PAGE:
I adore the quiet adventure of Rain: it’s got a soothing repetition while pulsing with the excited impatience a child knows all too well when waiting for an adult to give him or her the go-ahead to do something fun. The boy tries to talk his grandfather into heading outside by talking about things one can do in the rain (catch raindrops splash in puddles) and expressing a desire to go on adventures, like voyaging with sea monsters or visit a floating city. Grandpa, unruffled, continues to tell the boy to wait for the rain to stop. We feel the boy’s impatience when he repeats, “But did the rain stop? NO!” When it’s finally time to venture out, the excursion is every bit as exhilarating as the boy expected. When they return home, grandfather and grandson sit together, with warm socks and hot chocolate, sharing a perfect moment together, complete with the dispensing of grandfatherly wisdom: “…the very best things are always worth waiting for”.

Sam Usher’s art reminds me of some of my favorite British illustrators, Tony Ross and Quentin Blake. His use of watercolor makes grandfather’s home warm and cozy, and the rain outside looks almost dewy and real as seen from the boy’s window. His rainy scene spreads are properly gray and stormy, with sparks of imagination wandering into the picture to prepare readers for what’s coming: a prow of a boat here, an upturned umbrella there. The endpapers extend the story, with puddles and birds, and a cameo by the penguin from Usher’s previous book, Snow.

This is the second in a four-part celebration of the seasons. Snow (2015) saw the boy trying to get Grandpa out of bed to adventure in the snow. I can’t wait to see what Mr. Usher has in store for the next two seasons.

This is a great read-aloud for toddlers and preschoolers alike, and a wonderful companion to nonfiction books about weather and the seasons. Ask the kids what their adventure in the rain would look like; talk about what to wear in the rain (raincoats, boots), and let them decorate their own umbrellas. I really like this one from MamaJenn that incorporates glue raindrops.

Posted in Fantasy, Fiction, Horror, Middle Grade, Tween Reads

Can you escape Monsterville?

monstervilleMonsterville: A Lissa Black Production, by Sarah S. Reida, (Sept. 2016, Sky Pony Press), $16.99, ISBN: 9781510707337

Recommended for readers 9-13

Jumanji meets Goosebumps in this fun and unexpectedly touching novel. Lissa Black is not happy with her family’s decision to move out of their Manhattan apartment to a house in Freeburg, Pennsylvania, inherited when her great-aunt passes away. She’s away from her friends, her school, and the conveniences of living in New York City; she’s only got the neighbor kid, Adam, who’s set on making her appreciate life outside of the city, and this weird game, Monsterville, that she found in her aunt’s basement. Just as Lissa is set on languishing in the wilds of PA, she discovers a sad, shape-shifting goblin she calls Blue, who’s escaped from Down Under. Blue’s so sad that Lissa and Adam feed him and check in on him, but when Lissa discovers he can shape-shift, she decides to make a documentary starring Blue. But an interview with the goblin uncovers secrets that put Lissa’s family at risk. When her little sister is kidnapped and taken Down Under on Halloween, Lissa and Adam have to go in after her, and the Monsterville game is their only hope of making it back.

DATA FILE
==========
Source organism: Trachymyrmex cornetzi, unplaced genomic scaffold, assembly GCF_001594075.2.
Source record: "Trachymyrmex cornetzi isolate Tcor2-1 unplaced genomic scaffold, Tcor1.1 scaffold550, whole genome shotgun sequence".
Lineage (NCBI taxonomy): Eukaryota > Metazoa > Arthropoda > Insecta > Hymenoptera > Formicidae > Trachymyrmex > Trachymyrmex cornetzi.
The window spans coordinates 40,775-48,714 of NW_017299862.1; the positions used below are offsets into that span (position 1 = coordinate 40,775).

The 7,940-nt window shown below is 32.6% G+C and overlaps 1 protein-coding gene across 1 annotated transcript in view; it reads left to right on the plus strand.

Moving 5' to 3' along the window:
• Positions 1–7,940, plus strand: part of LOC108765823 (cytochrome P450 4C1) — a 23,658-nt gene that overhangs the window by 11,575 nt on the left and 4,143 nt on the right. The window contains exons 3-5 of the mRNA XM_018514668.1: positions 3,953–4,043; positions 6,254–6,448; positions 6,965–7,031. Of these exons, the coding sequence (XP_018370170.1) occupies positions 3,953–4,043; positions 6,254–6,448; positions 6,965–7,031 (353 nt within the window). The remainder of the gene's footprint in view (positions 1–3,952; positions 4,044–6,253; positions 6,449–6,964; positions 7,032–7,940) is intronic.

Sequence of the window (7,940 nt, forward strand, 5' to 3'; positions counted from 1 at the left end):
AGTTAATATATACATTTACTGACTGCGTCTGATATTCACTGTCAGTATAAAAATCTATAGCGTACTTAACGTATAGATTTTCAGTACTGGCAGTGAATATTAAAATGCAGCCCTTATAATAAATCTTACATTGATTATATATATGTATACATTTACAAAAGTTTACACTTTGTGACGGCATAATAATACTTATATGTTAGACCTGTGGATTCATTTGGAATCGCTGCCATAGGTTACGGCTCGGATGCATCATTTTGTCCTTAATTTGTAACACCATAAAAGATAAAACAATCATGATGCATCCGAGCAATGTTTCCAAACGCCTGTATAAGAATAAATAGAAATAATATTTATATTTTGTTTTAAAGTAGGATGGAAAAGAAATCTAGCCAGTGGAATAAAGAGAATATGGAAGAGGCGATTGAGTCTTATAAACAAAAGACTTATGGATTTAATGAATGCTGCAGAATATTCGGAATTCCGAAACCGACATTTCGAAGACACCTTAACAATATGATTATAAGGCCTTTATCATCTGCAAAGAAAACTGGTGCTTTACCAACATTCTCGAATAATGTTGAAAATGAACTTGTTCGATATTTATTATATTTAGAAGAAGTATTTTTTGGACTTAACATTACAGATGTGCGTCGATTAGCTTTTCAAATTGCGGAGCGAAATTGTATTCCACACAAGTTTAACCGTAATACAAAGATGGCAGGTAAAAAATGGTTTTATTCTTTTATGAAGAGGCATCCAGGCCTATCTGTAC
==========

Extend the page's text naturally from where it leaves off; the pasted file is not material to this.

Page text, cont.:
Lissa is hard to like at first: she’s a great older sister, but largely self-centered and snobbish at the novel’s outset. As the story progresses, and the urgency not only of Blue’s situation, but her sister’s, hits home, though, Lissa rises to the occasion and grows into a strong female character that I was rooting for. I liked her supportive, loving family and I really liked the glimpse we got of her mysterious aunt. I think a Monsterville prequel is in order, to tell her story! There was great world-building Up Above and Down Below, with Adam acting as Lissa’s – and the reader’s – guide to rural life, and the Monsterville game laying out Down Below for us before we even get there. I ended up loving this book and can’t wait to booktalk this. A film glossary at the end introduces readers to film terms, most of which show up in Monsterville – Lissa is a filmmaker, after all.